"The Impact Will Multiply": Government Shutdown Aftershocks Are Hitting the U.S. Economy

The effects of the government shutdown are starting to reach their way across various industries and affecting the U.S. economy. As Bloomberg reports, some examples include airlines that cann't get permission to add new planes and mortgage lenders who are unbale able to verify income for borrowers. Worse, breweries can’t sell new beer while they’re waiting for approval of new labels.

This is just a small cross section of the aftershocks occurring from shutting down nine major departments of the government.

Longtime congressional budget aide Stan Collender stated: "The impact will multiply as the days and weeks continue".

Friday marked the 14th day of the shutdown that is the consequence of President Trump not getting the funds he needs for his border wall. Despite a somewhat upbeat press conference that the president held Friday afternoon after meeting with Nancy Pelosi and Chuck Schumer, additional effects from the shutdown are still making their way across the broader economy.

In one example, Southwest Airlines said that the shutdown will likely delay its plans to expand service to Hawaii. Delta is unable to begin service with a new airliner, an Airbus SE A220. Not only are airliners having trouble adding new aircraft to their fleet, they're also having difficulty starting new pilot training programs. These tasks necessitate FAA approval, and most of the FAA's 5,000 employees aren't working. Air traffic controller training has been suspended as well, at a time when staffing for the position is at a 30 year low.

Meanwhile, homebuyers and lenders are also feeling the sting of the shutdown. Lenders rely on IRS income verification, which has gone dark as a result of the shutdown, delaying mortgage approvals across the nation. The IRS has said it is "barred" from this type of paperwork until a spending deal happens. Pete Mills, senior vice president of policy at the Mortgage Bankers Association says that if the delay goes on another week, "it's going to delay closings".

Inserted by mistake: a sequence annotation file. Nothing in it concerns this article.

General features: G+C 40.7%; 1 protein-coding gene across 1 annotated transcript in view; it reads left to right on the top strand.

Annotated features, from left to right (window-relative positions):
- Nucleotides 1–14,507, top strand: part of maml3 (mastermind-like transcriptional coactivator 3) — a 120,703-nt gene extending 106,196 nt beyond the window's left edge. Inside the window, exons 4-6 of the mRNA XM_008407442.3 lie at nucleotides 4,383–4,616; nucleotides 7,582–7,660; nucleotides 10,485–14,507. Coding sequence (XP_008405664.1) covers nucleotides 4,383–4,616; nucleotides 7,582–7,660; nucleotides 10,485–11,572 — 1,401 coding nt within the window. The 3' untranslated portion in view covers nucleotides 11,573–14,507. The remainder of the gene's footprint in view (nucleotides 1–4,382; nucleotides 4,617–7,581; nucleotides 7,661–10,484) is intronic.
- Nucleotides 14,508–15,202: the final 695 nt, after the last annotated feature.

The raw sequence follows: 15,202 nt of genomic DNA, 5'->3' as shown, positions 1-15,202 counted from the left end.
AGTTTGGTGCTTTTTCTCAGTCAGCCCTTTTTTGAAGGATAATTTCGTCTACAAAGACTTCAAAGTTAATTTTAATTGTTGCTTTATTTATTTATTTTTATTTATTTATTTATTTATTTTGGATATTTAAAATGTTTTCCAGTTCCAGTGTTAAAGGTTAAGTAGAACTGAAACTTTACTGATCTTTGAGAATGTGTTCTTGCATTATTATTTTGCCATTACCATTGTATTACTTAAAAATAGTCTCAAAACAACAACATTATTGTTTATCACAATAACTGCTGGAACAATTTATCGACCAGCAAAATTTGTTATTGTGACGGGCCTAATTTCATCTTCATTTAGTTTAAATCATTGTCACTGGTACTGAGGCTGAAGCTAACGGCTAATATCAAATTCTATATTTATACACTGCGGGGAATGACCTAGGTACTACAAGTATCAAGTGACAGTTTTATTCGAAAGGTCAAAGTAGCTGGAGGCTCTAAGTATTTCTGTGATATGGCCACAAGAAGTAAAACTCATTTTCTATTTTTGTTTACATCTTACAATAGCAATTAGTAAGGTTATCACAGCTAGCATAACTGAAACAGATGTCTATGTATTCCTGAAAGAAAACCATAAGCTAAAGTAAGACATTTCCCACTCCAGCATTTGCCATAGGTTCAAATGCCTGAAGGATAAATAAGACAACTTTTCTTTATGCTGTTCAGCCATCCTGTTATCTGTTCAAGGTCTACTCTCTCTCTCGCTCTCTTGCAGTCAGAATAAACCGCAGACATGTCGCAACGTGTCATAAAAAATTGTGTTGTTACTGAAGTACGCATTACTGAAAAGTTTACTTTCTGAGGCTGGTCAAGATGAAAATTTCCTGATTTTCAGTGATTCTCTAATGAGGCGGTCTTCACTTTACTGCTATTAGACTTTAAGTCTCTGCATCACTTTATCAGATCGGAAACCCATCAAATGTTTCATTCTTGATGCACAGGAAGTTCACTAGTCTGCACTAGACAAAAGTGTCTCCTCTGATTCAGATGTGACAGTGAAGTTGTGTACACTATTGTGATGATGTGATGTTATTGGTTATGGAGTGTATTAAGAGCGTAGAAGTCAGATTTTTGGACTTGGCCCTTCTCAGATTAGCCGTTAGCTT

As we reported overnight, the IRS will also be unable to process tax refunds during the shutdown. 

Government reviews of foreign investment decisions and mergers have also been affected: the expected approval of mergers like T-Mobile’s bid for Sprint Corp still hangs in the balance, awaiting the nod from the FCC. 

Just as troubling, arguably, is the fact that brewers will have to wait to offer new beers. The Alcohol and Tobacco Tax and Trade Bureau, which received about 200,000 new requests for alcohol labels, has been shut down. Pot smokers may also find that their mellow has been harshed - medical marijuana company Nutritional High International told investors that some of its protections against Federal prosecution may also have slipped away temporarily as a result of the shut down. 

The SEC has also been reduced to just 275 key employees, tasked with monitoring trading. The agency has put a halt on opening new investigations into misconduct and isn't approving new plans for IPOs and ETFs. If the shutdown continues, planned IPOs like Lyft and Uber could be delayed. 

The Fish and Wildlife Service has halted analysis of Dominion Energy Inc.’s $7 billion Atlantic Coast pipeline and The State Department's review of TransCanada's Keystone XL pipeline has also been delayed. Additionally, the shutdown of the Environmental Protection Agency, Interior Department and Council on Environmental Quality - agencies often tasked with analyzing numerous government actions - could create delays in other departments. 

Ann Navaro, a Bracewell LLP partner who previously worked at the Department of the Interior stated: “With the broad shutdown at all of those agencies, certainly there is plenty of NEPA work that has slowed or been halted, and it will affect the timing of decisions. If the shutdown continues into next week or longer, I would think we would start to see a pretty significant impact in terms of slowing analyses and other decisions.”

Even the coffee shops near government buildings are feeling the burn. Sam Samhouri, who owns a cafe that across the street from two federal buildings said business has fallen by 60% this week.

"All my customers aren’t working. Between the Democrats and Republicans, we are paying the price," he told Bloomberg